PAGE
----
One of the things I'm really enjoying about our stay in Pontlevoy is our colleagues. There are two French teachers, two history teachers, an art history teacher, an English teacher, and Sami. The group ranges in age, nationality, and gender, but we seem to mesh very well. This is evinced by the social events we like to participate in: dinner at our house, drinks at someone else's house, a trip to the market, and of course, the potluck.
Last week was a potluck: everyone brought a dish according to their culinary means and abilities. There was a ton of cheese (but not too much!), too much bread, a delicious roast boar, salad, and two, no make that three desserts. And of course multiple bottles of wine. And after dinner half the group talked heavy-duty philosophy and the other half fled to the kitchen to "help with the dishes." Delightful.
So I brought two of the three desserts: my favorite apple crumble and this maple syrup ice cream.
Ah, maple syrup. It's surprisingly easy to get here, but expensive. I happen to have imported my own. I think there's about one-third of a jug left. We like pancakes. I therefore cut the recipe in half, so that I would only need one cup of precious Canadian-ness.
I always forget that ice cream takes a long time to chill. I didn't have that time, so I cooled the custard (maple syrup plus egg yolks) in an ice water bath.
One cup of maple syrup seems like a lot until you fold it into 2-1/2 cups of whipped cream!
So this was my ice cream maker. I was a bit worried about this part of it. I don't have one here, and I didn't feel like buying one for 65 Euros. So I went to my ice cream guru and found out how to do without an ice cream maker. It turns out to be easy, assuming you remember to check on your ice cream every 30 minutes. So I turned on the freezer upstairs in Claire's room, popped my pan of ice cream in...and forgot about it. For about 3 hours. When I got to it, it was frozen solid. I tried many tactics, including scraping with a fork and processing it in a food processor. Turned out that letting it thaw a bit was the best technique...huh.
Long story short: this was delicious. It's not too sweet but has nice maple-y flavor, and it went well with the crumble. Our Canadian colleague told me that it reminded her of home. The art history teacher, an 80-year-old former priest, asked me to run away with him so that I can make ice cream for him every day. And the English teacher, who has problems digesting starches, just kept dipping her spoon into the dish. Unlike my brownies, unlike my cake, there was no ice cream left over. Not a drop. Success!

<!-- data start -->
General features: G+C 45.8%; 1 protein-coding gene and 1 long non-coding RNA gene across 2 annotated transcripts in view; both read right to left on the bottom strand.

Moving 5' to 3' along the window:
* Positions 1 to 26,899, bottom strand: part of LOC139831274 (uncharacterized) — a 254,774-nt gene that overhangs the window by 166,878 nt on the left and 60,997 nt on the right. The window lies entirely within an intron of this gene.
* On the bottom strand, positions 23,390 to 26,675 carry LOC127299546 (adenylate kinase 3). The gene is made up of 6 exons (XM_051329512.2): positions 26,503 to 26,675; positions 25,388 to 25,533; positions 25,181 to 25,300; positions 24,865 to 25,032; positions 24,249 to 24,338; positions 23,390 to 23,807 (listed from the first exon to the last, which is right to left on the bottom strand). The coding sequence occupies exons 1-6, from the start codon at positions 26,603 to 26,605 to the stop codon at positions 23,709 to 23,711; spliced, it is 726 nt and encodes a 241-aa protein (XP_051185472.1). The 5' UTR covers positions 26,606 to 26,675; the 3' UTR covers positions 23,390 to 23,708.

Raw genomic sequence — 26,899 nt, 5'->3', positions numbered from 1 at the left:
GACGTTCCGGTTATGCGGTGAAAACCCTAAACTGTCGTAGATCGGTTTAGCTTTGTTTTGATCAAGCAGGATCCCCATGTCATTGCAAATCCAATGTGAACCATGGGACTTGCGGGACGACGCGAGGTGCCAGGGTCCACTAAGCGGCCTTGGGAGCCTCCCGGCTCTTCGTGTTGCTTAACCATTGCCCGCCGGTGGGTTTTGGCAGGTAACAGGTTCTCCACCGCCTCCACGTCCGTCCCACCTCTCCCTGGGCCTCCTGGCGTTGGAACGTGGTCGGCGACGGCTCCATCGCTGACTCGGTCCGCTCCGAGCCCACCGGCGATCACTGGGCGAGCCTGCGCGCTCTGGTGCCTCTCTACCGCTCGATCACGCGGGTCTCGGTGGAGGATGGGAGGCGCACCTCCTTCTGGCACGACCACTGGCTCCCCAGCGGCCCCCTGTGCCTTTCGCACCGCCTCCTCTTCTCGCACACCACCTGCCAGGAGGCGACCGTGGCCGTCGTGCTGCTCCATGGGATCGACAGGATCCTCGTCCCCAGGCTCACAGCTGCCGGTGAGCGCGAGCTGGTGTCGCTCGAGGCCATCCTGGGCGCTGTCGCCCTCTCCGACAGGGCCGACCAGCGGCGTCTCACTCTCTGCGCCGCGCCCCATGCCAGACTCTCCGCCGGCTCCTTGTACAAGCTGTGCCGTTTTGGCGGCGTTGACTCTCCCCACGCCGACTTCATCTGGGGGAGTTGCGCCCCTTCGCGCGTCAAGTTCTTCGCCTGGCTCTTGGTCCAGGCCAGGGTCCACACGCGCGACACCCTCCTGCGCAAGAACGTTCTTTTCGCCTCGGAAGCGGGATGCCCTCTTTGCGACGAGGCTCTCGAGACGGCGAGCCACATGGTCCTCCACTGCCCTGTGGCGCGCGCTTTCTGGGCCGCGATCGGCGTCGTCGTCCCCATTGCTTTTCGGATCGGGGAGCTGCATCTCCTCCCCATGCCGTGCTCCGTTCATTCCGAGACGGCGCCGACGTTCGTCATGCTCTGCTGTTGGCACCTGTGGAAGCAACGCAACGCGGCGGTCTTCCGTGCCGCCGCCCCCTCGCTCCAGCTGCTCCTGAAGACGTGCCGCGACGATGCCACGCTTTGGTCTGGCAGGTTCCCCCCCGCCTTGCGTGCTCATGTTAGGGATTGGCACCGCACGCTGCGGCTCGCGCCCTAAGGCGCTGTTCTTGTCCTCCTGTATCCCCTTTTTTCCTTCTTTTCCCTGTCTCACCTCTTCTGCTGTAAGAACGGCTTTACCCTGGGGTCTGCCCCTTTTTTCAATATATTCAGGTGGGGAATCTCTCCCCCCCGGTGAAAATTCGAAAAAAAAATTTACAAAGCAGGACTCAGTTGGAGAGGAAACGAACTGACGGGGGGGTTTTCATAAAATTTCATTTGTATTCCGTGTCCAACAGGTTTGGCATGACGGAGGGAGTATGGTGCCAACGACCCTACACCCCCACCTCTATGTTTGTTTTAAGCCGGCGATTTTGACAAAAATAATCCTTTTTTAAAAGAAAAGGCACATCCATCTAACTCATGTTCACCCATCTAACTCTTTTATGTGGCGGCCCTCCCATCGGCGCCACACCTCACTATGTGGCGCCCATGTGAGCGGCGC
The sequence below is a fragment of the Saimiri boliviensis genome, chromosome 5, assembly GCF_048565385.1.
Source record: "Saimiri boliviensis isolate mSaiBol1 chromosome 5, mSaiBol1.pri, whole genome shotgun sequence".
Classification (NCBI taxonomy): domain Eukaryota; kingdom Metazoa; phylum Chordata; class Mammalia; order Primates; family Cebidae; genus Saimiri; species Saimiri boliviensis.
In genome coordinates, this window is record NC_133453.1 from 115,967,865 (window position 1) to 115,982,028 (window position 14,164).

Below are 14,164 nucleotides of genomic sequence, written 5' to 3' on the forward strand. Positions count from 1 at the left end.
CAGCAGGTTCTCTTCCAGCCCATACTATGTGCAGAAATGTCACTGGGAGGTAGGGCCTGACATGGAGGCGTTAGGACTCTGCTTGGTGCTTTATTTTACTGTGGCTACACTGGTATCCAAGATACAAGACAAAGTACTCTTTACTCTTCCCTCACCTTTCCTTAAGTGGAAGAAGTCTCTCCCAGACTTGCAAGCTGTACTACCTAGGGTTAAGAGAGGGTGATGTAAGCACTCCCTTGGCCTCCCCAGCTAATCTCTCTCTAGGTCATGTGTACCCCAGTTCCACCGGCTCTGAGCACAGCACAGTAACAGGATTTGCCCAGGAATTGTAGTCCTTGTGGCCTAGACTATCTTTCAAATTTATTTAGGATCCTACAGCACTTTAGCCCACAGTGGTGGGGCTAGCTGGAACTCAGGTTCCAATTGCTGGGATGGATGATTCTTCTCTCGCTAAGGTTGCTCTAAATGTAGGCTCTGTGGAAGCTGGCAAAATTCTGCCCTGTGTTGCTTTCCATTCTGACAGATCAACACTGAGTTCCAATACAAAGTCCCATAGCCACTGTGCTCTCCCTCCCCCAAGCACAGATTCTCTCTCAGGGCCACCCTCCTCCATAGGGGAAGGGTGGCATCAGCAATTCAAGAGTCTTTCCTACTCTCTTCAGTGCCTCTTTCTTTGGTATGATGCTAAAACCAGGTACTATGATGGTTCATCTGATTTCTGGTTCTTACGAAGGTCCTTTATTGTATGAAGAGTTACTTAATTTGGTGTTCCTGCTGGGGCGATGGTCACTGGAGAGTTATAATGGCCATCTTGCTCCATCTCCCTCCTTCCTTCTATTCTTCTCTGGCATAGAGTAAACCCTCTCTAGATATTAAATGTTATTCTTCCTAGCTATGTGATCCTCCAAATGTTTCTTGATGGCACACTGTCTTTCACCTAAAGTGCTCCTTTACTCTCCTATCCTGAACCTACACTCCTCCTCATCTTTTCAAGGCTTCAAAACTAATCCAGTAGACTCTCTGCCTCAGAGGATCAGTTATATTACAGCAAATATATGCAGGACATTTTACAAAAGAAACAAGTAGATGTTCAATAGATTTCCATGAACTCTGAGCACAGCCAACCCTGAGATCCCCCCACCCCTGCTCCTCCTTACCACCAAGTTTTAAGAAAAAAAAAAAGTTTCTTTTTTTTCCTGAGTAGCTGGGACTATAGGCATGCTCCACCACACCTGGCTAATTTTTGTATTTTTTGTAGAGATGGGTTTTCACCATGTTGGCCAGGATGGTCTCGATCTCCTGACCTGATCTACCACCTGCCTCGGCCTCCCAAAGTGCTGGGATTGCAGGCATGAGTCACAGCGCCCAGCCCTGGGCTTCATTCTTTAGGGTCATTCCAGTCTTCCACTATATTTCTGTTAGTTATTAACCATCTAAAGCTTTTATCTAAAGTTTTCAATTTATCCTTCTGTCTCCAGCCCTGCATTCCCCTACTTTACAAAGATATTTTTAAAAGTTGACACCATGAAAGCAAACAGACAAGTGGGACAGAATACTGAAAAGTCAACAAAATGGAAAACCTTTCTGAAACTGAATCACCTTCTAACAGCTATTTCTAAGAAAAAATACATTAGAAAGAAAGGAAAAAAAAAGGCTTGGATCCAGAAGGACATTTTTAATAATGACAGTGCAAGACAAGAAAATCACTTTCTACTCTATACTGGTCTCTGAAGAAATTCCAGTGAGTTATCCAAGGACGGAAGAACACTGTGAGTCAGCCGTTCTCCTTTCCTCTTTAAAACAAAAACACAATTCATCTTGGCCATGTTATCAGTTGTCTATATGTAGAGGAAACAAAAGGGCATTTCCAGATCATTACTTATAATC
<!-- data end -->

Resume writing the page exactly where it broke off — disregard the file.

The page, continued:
Here's the recipe, if you want to get some indecent proposals...
Sugarbush Maple Ice Cream
3 egg yolks
good pinch salt
1 c. maple syrup (the darker, the better)
2-1/2 c. (20 oz.) whipping cream
1/2 t. vanilla
1/4 t. almond extract
Don't forget to get your ice cream freezer ready, if required. Put a pan of water (the bottom of a double boiler or a saucepan that your mixing bowl will fit over) over medium-low heat to simmer. Now in a medium bowl, beat the egg yolks and salt until they're thick and pale, about 5 minutes or so. Then put the maple syrup in a Pyrex measuring cup and microwave until it's just boiling--it took just about 2 minutes in mine. You'll want to watch it carefully so that it doesn't boil over. Then start beating the egg yolks again while you pour in the hot syrup in a thin, steady stream. Make sure that's all well beaten (scrape the sides), and then put the mixing bowl over the simmering water and heat, stirring, until it reaches 178 on a candy thermometer (this took me at least 10 minutes, though Maida says 5). Take the mixing bowl off the heat and somehow get the mixture cooled down completely. You could let it cool to room temperature and then refrigerate or freeze it, or you could put the bowl in a larger bowl full of ice water and cool it down that way.
Now that you feel your custard is cool enough, get ready to whip a whole lot of cream. If you have the stand mixer with the whisk attachment, get that going with all that cream, along with the vanilla and almond extracts. You want to get soft, not stiff peaks. Then gradually fold the maple custard into the whipped cream. When that's all mixed together, freeze it however your ice cream maker works. Enjoy alone, with candied nuts, or with your favorite fruit dessert.